With much of the country’s office-based workforce still working from home, either by choice or because of COVID concerns, businesses have introduced flexible work-from-home practices and policies. It has been a considerable challenge for some, while for others, it has been the norm for many years.
Suppose your business is new to home working. In that case, you’ll want to ensure you can still offer workplace flexibility without compromising productivity for your clients and employees. Here are some top tips.
Where restrictions allow, schedule monthly and quarterly face-to-face meetings with your team. If this isn’t possible, then consider Zoom group meetings and more personal Facetime meetings.
Invest in technology tools to manage your team, like Slack and Asana. Assess which software is best for your business and for your team and client work process.
Homeworking in some format is not going to go away any time soon, so have a yearly meeting planner to set accountability for yourself and your team. Pre-book the key meet-up dates into everyone’s diary so they don’t come as a surprise and everyone can participate.
Management should communicate with their team and clients as often as possible. Therefore, you should utilise a range of communication platforms that are best suited for your business. For example, Slack is great for teams, but email and WhatsApp might be more suitable for business clients.
On a personal level, plan the coming day the night before. Make sure that you have three key outcomes set out and when you want to complete them.
Have a task that you keep putting off? Then tackle the worst job of the day first, and don’t put off until after lunch. You’ll never get around to completing it!
Work in 25-minute chunks with a five-minute break to stretch your legs and clear your mind.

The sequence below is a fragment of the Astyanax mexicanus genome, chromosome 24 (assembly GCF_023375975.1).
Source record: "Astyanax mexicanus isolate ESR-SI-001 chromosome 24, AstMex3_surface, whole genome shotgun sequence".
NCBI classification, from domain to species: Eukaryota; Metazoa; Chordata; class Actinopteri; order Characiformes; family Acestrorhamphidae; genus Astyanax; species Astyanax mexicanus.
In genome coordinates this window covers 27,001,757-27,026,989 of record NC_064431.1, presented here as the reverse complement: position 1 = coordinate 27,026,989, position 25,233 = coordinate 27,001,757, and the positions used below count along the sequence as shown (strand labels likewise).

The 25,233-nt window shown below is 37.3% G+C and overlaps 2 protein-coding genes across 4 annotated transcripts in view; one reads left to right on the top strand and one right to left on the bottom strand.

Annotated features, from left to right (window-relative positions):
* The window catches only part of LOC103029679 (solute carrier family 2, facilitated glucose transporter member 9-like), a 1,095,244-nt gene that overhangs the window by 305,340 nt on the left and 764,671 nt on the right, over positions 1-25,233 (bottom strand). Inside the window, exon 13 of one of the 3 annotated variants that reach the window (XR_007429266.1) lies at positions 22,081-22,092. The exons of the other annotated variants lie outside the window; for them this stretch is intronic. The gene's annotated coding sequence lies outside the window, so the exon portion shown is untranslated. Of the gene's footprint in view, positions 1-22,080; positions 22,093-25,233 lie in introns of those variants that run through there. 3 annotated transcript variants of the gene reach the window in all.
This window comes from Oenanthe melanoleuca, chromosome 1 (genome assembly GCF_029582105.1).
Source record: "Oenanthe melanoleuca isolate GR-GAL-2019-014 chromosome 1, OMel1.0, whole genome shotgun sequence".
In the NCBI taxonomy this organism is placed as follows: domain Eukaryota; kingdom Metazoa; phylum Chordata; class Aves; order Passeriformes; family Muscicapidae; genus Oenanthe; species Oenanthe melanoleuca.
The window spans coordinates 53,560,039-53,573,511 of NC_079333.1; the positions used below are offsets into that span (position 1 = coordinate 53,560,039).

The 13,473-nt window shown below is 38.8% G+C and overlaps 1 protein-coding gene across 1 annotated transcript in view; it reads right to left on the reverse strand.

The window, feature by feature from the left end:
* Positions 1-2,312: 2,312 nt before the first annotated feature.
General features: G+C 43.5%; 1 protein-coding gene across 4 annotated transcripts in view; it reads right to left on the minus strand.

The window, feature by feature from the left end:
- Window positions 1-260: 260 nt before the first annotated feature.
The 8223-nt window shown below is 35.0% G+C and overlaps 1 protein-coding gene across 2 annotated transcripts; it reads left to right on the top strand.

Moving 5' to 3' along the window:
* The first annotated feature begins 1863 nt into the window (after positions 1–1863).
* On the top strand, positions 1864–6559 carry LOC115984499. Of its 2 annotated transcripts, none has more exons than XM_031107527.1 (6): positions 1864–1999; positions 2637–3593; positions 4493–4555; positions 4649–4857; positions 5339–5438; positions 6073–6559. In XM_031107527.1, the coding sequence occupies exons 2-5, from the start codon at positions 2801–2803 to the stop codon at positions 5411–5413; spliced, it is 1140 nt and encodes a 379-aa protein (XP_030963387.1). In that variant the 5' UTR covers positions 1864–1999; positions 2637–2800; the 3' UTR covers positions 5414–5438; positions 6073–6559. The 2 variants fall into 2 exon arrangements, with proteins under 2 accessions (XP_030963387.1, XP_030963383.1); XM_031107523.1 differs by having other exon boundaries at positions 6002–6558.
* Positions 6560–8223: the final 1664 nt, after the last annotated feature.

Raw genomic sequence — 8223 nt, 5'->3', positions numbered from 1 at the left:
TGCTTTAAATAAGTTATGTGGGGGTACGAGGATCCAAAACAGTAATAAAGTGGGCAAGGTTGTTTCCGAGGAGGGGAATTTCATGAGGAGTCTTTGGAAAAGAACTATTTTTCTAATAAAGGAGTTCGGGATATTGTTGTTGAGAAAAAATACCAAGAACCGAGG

If you’re working in a shared space at home, turn off the TV/radio, remove your headphones and limit any distractions not related to your work. If you can’t access them in your office, then don’t multitask at home.
Reward yourself after each achievement with a tasty lunch or a fancy coffee. Or take a more extended break.
Considerable research shows the importance of getting dressed for work even if you aren’t leaving the house. So, don’t sit in your PJ’s all day – it really does have an impact on your productivity. And ensure your staff are doing the same.
If you don’t have a dedicated office at home, experiment with locations around the house and find out where you are most productive.
Break up your day with some fresh air, take a walk or exercise. This is especially important if you are the only one at home. Try using a standing desk, if possible, throughout the day.
Just because you are working from home does not mean you can forget best office practices. For example, block out your diary just as normal if you were in the office at meetings. And schedule what you are working on.
It is all too easy to blur your working day into your home homelife, so set boundaries. For example, agree on a time that you will stop working, turn off the laptop and stop checking your phone.
Don’t fill your commute time that you got back with more work. Instead, make personal use of that time with exercise, spend time with family or friends, or develop a new hobby or skills. Enjoy the extra time you have each day – you will miss it if it goes!
Source: Simon Kallu GrowFactor.com